Engagement studies remain doggedly dismal. Somewhere in the neighborhood of 80% of employees globally are less than fully engaged. We are all looking for the key levers we can use to change this equation for our own organizations. Luckily, a new study has uncovered a link we can all impact: Teamwork. In a recent HBR article, Marcus Buckingham and Ashley Goodall provide insights around ADP Research Institute’s most extensive and methodologically consistent study of engagement yet undertaken. The study involved a representative sample of working adults from 19 countries with 1,000 respondents in each country. They make a compelling case for focusing on work done on teams, concluding that the most powerful factor “was simply whether or not respondents reported doing most of their work on a team. Those who did were more than twice as likely to be fully engaged as those who said they did most of their work alone.”
At Trispective, we understand and believe in the power of teams. We have researched thousands of teams and uncovered our own startling statistic: Over 80% of teams are not reaching their full potential. They could be stronger, more aligned, and more productive. Additionally, as Buckingham’s engagement study documents, teams need to be more agile, more capable of working remotely and globally, and quicker to ramp-up and flex as projects and situations change, than ever before.
As a leader, it’s important to understand the key elements that create the highest-performing teams. A team development approach that leapfrogs past the old model of “forming, storming, norming performing” is needed in today’s environment. There just isn’t time to wait until scope is clear, relationships have formed over the years, or the business has stabilized. Through putting the right practices in place early, you can create healthy team behaviors, build trust, and set your team up for success much earlier than we thought possible in the past.
Here are the three ways we have found to be the most effective for creating unstoppable teams right from the start:
1. Invest in trust-building, relationship-development activities early and often. Even if your team is temporary or project-based, trust is the key ingredient in effective teamwork. In fact, in our research, we found that over 70% of the variance between top teams and toxic teams is directly correlated to the strength of peer relationships. Although it is tempting to dig right into driving results, especially when you are under pressure, spending the necessary time to help team members understand one another’s backgrounds, strengths, and personality preferences and styles will quickly build trust, good will, and the assumption of positive intent among team members. This investment will pay dividends in how quickly teammates can gel. It accelerates the inevitable time often wasted on personal conflicts, misunderstandings, and conflicting styles.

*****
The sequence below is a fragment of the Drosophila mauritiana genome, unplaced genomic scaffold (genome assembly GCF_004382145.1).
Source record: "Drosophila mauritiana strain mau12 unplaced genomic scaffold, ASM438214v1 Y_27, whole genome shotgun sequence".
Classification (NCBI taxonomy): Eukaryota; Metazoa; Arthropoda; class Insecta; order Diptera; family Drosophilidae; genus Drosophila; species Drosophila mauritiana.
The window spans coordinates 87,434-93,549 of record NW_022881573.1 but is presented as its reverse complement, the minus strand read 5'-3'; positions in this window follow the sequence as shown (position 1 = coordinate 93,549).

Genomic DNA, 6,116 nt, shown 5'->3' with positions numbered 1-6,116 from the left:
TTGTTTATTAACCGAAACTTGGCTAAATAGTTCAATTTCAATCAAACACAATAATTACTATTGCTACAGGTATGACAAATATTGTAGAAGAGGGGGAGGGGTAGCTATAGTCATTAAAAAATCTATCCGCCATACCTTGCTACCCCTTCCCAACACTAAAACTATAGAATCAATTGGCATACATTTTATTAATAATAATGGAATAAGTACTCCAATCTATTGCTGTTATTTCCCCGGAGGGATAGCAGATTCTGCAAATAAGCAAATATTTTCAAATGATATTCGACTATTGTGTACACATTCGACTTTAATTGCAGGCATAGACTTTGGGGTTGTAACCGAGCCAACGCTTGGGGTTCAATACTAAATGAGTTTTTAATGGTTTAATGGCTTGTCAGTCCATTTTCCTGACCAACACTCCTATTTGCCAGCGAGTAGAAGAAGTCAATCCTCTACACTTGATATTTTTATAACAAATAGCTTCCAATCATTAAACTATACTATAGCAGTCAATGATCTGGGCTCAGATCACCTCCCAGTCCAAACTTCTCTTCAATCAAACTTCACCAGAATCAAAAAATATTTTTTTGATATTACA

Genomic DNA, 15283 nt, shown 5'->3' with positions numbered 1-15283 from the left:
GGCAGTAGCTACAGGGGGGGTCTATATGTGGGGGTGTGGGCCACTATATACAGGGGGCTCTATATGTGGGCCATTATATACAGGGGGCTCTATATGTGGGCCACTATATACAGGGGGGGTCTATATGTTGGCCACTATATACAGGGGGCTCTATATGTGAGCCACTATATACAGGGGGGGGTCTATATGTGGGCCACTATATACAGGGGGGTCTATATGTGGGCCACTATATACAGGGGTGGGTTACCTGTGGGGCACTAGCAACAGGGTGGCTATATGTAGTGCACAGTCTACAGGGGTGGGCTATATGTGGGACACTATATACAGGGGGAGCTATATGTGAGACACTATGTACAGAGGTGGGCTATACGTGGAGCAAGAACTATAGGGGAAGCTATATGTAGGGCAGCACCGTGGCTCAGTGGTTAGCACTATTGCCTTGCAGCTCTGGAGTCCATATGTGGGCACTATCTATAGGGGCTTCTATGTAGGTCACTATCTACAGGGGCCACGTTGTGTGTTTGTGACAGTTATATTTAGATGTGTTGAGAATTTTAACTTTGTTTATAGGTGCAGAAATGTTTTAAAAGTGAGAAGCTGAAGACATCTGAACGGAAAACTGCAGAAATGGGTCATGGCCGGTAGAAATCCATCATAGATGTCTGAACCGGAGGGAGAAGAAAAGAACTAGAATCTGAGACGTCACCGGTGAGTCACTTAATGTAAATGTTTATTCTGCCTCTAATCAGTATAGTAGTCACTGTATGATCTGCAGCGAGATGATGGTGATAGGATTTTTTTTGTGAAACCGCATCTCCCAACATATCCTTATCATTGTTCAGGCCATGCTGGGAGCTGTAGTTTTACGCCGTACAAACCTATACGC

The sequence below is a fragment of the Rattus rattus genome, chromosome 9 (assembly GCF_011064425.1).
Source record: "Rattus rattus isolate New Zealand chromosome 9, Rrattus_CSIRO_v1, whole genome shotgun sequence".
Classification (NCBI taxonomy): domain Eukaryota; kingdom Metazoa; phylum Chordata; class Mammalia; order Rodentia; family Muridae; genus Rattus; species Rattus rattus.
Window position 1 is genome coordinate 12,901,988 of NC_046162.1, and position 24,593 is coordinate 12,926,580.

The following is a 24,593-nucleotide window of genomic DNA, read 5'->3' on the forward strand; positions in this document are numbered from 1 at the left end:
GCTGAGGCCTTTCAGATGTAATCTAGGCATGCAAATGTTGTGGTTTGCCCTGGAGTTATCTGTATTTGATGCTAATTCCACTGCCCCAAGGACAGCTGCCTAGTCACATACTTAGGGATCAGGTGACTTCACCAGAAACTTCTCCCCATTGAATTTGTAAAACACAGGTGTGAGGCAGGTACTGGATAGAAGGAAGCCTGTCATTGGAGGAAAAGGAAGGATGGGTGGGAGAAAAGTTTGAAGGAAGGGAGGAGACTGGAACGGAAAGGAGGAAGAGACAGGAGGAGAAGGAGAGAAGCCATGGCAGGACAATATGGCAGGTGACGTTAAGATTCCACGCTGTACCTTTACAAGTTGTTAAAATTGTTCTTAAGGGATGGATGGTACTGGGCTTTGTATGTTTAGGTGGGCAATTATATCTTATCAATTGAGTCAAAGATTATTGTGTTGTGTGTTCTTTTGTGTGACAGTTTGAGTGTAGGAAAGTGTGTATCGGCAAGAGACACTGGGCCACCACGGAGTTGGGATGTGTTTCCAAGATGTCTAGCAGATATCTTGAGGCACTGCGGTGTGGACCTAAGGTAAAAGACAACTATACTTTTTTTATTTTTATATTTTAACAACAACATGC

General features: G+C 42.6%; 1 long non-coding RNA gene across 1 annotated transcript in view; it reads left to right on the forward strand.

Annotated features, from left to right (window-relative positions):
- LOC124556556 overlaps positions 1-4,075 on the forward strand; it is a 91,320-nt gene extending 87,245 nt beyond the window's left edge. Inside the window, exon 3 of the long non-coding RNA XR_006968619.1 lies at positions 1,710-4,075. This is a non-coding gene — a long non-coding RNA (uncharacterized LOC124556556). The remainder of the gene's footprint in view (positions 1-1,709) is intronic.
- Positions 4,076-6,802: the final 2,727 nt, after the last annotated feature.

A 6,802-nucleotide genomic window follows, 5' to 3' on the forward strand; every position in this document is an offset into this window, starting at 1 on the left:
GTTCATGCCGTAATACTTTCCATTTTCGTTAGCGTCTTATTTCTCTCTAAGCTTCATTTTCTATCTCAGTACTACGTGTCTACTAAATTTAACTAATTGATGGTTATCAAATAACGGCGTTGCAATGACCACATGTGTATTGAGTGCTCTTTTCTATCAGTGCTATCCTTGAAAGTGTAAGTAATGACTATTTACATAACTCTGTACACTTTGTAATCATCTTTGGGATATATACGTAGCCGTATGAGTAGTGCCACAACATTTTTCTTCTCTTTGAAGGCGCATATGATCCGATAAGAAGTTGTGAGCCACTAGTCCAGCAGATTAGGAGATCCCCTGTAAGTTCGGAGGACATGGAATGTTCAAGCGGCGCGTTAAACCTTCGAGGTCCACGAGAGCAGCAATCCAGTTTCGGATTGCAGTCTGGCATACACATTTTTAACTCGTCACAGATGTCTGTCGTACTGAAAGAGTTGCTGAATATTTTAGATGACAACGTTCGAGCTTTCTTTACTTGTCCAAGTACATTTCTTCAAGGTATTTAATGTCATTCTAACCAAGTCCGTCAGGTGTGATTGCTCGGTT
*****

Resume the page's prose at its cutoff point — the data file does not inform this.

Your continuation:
2. Build team norms. We all bring unspoken expectations with us to our new teams. These expectations are typically unconscious, driven by what we have experienced on previous teams. And, guess what? These expectations don’t all match! What should we be discussing at team meetings? Do we value candor and feedback with each other? How will we drive accountability? What if someone on the team lets me down? Will you, as the team leader, solve our team conflicts? By having these types of conversations up front, and clarifying team norms of behavior, you can set a level playing field for all team members and set up productive team practices right from the start. In fact, in our research, we found that the highest performing teams (those in the top 15 – 20% of our study) are 70 times more likely to have clearly stated norms than their dysfunctional counterparts.
3. Define shared goals for the team. When team members don’t know each other well, and don’t know if they can truly rely on each other, it is easy to dig in individually and focus on personal agendas. Without a well-articulated mission for the team, with clearly identified goals and metrics, your team members might be working really hard, unfortunately, just on the wrong stuff. Spending time early on in a team’s journey to map out the shared team goals, discuss possible challenges or misalignments, and map out a plan for collaborative, connected work is critical. Top teams are 55 times more likely to create shared goals and ensure the alignment of priorities to these team outcomes.
Think of it as truly getting double the amount of bang for your buck. Build your team and immediately impact the engagement of every one of your team members! Seems like a good investment to me.